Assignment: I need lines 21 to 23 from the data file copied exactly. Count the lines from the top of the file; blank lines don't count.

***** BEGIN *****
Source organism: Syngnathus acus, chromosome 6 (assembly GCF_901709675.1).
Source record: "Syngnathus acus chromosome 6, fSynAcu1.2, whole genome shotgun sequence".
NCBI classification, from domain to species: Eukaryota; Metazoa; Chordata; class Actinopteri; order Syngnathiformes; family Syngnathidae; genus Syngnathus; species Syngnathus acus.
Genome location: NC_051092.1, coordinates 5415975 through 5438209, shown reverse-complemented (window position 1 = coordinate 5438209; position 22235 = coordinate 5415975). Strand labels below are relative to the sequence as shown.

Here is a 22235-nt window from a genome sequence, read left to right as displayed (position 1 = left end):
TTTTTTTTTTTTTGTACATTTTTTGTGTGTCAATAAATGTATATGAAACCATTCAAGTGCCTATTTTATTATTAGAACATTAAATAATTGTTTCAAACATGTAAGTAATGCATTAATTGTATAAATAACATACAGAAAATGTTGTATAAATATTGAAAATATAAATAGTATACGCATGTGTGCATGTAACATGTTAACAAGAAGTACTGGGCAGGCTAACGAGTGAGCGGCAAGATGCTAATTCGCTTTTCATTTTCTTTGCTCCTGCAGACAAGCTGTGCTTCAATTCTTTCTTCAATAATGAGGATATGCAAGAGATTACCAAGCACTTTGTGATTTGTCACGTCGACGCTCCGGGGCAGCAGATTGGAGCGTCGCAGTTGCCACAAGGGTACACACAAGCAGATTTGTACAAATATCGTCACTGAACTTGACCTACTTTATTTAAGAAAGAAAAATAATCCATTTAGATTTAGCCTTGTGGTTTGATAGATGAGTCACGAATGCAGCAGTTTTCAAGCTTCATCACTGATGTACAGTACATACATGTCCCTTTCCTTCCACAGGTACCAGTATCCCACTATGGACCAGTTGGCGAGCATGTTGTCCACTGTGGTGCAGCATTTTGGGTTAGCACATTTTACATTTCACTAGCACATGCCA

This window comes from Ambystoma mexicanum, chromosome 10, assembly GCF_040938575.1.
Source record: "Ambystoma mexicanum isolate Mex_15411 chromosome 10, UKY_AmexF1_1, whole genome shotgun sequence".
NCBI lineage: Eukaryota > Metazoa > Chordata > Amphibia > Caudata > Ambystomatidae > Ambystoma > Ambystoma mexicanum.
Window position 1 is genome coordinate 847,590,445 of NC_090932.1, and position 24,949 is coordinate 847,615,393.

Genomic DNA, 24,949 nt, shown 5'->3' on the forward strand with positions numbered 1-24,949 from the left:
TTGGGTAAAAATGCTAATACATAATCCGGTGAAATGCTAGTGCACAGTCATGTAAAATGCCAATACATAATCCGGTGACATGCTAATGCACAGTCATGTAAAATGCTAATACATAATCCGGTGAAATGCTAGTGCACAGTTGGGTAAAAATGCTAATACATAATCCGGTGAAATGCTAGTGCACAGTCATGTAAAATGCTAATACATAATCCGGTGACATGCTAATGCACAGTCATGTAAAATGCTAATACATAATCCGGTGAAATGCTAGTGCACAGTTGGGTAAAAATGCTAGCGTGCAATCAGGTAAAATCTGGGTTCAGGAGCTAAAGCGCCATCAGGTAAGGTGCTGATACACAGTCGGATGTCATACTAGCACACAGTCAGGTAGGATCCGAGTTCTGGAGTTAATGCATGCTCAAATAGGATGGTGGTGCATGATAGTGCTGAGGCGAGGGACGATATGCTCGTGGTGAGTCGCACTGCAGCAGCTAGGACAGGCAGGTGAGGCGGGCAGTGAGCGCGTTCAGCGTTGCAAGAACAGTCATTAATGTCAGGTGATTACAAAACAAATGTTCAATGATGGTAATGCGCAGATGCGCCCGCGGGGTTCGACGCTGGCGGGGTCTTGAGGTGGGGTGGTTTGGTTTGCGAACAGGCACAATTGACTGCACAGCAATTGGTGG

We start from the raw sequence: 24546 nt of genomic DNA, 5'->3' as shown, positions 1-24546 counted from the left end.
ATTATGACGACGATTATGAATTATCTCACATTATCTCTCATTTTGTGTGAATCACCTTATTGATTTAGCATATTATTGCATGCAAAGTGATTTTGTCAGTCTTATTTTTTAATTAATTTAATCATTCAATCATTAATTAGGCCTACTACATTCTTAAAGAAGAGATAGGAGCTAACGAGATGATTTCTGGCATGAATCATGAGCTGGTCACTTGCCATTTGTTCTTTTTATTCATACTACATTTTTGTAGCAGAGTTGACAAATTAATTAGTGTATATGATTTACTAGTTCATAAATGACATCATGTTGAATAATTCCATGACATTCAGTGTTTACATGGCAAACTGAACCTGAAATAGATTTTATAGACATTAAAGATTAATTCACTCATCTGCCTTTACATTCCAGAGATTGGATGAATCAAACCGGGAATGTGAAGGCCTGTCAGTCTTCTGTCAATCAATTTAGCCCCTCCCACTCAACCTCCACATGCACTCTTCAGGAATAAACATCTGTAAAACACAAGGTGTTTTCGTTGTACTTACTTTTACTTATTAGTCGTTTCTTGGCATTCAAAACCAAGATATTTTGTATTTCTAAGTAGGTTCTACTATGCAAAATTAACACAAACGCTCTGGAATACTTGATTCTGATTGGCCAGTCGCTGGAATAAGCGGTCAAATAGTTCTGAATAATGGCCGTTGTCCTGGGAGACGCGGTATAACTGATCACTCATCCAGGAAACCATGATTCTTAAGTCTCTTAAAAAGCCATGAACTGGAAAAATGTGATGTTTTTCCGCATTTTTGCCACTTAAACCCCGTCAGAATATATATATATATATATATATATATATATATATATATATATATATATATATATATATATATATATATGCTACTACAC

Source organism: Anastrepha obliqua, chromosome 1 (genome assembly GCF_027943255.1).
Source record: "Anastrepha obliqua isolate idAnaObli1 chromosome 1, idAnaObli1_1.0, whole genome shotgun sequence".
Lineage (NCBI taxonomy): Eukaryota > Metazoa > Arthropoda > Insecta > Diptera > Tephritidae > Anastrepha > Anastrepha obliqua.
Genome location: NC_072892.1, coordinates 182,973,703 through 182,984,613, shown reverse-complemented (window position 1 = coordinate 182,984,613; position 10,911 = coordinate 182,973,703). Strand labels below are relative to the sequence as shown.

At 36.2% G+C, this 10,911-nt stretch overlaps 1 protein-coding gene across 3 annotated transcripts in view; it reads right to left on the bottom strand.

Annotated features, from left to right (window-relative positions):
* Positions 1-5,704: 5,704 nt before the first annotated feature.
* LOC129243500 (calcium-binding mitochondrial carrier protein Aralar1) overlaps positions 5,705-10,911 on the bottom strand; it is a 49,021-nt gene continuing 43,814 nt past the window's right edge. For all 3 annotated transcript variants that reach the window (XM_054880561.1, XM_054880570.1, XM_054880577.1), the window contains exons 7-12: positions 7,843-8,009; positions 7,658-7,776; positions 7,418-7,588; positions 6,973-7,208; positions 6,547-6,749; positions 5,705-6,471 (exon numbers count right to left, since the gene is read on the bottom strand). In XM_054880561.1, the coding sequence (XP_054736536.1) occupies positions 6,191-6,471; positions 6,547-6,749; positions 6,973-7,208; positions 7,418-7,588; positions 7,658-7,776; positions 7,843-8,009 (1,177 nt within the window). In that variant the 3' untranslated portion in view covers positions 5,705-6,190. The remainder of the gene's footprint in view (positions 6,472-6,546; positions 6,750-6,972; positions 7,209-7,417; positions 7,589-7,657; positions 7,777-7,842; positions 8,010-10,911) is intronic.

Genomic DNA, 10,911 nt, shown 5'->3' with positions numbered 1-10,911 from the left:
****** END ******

* Positions 1-5,704: 5,704 nt before the first annotated feature.
* LOC129243500 (calcium-binding mitochondrial carrier protein Aralar1) overlaps positions 5,705-10,911 on the bottom strand; it is a 49,021-nt gene continuing 43,814 nt past the window's right edge. For all 3 annotated transcript variants that reach the window (XM_054880561.1, XM_054880570.1, XM_054880577.1), the window contains exons 7-12: positions 7,843-8,009; positions 7,658-7,776; positions 7,418-7,588; positions 6,973-7,208; positions 6,547-6,749; positions 5,705-6,471 (exon numbers count right to left, since the gene is read on the bottom strand). In XM_054880561.1, the coding sequence (XP_054736536.1) occupies positions 6,191-6,471; positions 6,547-6,749; positions 6,973-7,208; positions 7,418-7,588; positions 7,658-7,776; positions 7,843-8,009 (1,177 nt within the window). In that variant the 3' untranslated portion in view covers positions 5,705-6,190. The remainder of the gene's footprint in view (positions 6,472-6,546; positions 6,750-6,972; positions 7,209-7,417; positions 7,589-7,657; positions 7,777-7,842; positions 8,010-10,911) is intronic.

Genomic DNA, 10,911 nt, shown 5'->3' with positions numbered 1-10,911 from the left: